It was only 8:35am, and I had already been deplaned.
(Deplaned? Is that even a real word?)
The rest of the passengers mulled around, all of us recently kicked off the plane because the computers were acting up. Whatever technical issues were occurring inside the huge metal bird parked just outside the wall of windows across from me, the flight crew was obviously not part of the solution.
Two of the flight attendants hurried down the corridor toward Starbucks.
It was thirty-five minutes past when we were supposed to be buzzing off through the Tampa sky like a giant gray pelican with stiff wings toward northern states. I was beginning my three-day weekend get-away with a dear friend in Ohio and was anxious to get the flight over and the visit started.
I swallowed my bread-lump nerves the best I could, tossing the leafed-through People magazine to the table on my left. Out the window, the sun opened the day’s curtains with ribbons of yellow light crisscrossing the airplane I hoped to board – again – to Dayton.
The longer I waited, the more my nerves bunched into knots somewhere between my stomach and my heart, a reminder of my occasional anxiety and the general fear of airplanes and flying that had plagued me for a few years.
In my late teens and through most of my twenties, I loved to fly. Just. Loved. It.
I visited friends and family in Ohio multiple times and flew across the country with Trev in 2000 for our Canadian honeymoon in Banff National Park. We flew to Maine the same month I found out I was expecting our first son in 2003. Flying was a fantastic way to travel – so quick, so effortless compared to the hours-long driving stints I’d been on with family and friends in order to get out of our lengthy, sunshiney peninsula.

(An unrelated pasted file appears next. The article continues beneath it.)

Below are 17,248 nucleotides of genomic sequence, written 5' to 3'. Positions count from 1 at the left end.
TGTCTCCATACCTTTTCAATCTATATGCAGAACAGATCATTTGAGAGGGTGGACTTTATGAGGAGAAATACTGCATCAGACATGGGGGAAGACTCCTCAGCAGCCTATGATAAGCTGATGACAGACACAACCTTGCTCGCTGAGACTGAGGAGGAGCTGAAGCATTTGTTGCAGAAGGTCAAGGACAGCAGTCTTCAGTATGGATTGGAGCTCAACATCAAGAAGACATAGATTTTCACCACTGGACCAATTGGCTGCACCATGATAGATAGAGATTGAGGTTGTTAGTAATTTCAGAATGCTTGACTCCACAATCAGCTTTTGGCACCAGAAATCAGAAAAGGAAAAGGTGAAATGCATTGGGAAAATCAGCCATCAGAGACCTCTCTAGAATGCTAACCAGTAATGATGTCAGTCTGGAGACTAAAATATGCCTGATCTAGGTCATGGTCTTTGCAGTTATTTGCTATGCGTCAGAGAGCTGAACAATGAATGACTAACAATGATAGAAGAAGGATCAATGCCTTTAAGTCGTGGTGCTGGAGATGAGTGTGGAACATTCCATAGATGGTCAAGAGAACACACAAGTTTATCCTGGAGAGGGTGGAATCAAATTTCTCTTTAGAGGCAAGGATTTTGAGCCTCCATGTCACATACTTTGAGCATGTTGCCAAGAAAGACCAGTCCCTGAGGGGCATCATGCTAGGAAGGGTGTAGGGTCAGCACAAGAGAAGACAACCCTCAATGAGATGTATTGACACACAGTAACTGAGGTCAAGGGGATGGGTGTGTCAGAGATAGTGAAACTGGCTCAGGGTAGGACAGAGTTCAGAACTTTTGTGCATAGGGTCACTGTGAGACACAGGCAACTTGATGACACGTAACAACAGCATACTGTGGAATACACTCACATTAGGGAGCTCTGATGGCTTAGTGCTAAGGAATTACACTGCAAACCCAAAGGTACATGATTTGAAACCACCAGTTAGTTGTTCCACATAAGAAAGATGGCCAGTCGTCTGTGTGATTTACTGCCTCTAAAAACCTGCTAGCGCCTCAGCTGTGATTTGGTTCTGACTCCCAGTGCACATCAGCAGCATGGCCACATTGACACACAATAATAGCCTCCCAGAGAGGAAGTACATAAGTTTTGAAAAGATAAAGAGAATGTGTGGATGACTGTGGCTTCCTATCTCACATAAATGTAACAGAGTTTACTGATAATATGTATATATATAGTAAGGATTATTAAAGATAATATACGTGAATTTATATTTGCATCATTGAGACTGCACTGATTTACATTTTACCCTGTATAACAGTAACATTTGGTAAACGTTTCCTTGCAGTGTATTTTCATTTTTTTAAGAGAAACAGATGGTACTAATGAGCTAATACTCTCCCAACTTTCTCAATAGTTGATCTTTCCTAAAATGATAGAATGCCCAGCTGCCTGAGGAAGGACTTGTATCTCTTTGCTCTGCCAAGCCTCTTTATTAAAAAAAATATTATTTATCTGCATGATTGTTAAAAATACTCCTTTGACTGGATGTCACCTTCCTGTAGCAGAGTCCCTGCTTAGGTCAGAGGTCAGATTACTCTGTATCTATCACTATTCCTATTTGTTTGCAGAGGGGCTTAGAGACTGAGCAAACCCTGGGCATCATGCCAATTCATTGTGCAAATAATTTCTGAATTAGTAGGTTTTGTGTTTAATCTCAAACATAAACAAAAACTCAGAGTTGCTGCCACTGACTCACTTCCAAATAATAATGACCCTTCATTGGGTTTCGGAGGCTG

Flying was always for me. Until it wasn’t.
September 11th, 2001, and the unwelcome physical transformation that affected my adrenaline after my second pregnancy, splintering away my enjoyment of roller coasters and my ability to deal with heart-pounding situations, left their mark on me.
I glanced at my phone. 8:45 am. Flight attendants still out of sight. I sent another prayer heavenward.
“You will keep him in perfect peace whose mind is stayed on You, because he trusts in You.” (Isaiah 26:3)
As much as I trusted the engineer’s attention to detail, I also know that humans are fallible and sometimes frenzied in our busy lives – rushed, pressured, trying to please others.
Please make sure the computer problem is fixed, Lord. Really fixed.
Movement caught my eye, just outside the floor-to-ceiling windows a few feet away. A black and orange butterfly, probably a Monarch, rode the morning breeze unbelievably close to the building, in between the enormous airplane and the building. The creature’s delicate wings and flitting flight pattern were so incongruous to the concrete and metal playground around it that I caught my breath.
It must be lost.
Maybe it was a loving Heavenly Father reminding me that He had carefully crafted the butterfly’s intricate wings and knew the ins-and-outs of the airplane’s metal wings outside the window. Knew the person or people taking care of the airplane’s computer issue and the people who built the aircraft. Knew the intimate details of my day to come and the regrets I still shoulder from the past. Knew the dreams buried in my heart and the love carried for those in my life.
God knows. The all-powerful, all-knowing Creator of the universe and designer of the atom knows. Your hurts, your fears, your dreams. None of it is beyond His reach or out of His hands.
Easy, thankful tears pricked my eyes that morning as the butterfly winged along the airport hangar’s roofline, a delicate but sure pronouncement that God had everything under control. From the Boeing to the butterfly, He holds our lives in His hands.
“Be anxious for nothing, but in everything by prayer and supplication, with thanksgiving, let your requests be made known to God; and the peace of God, which surpasses all understanding, will guard your hearts and minds through Christ Jesus.” (Phil. 4:6-7)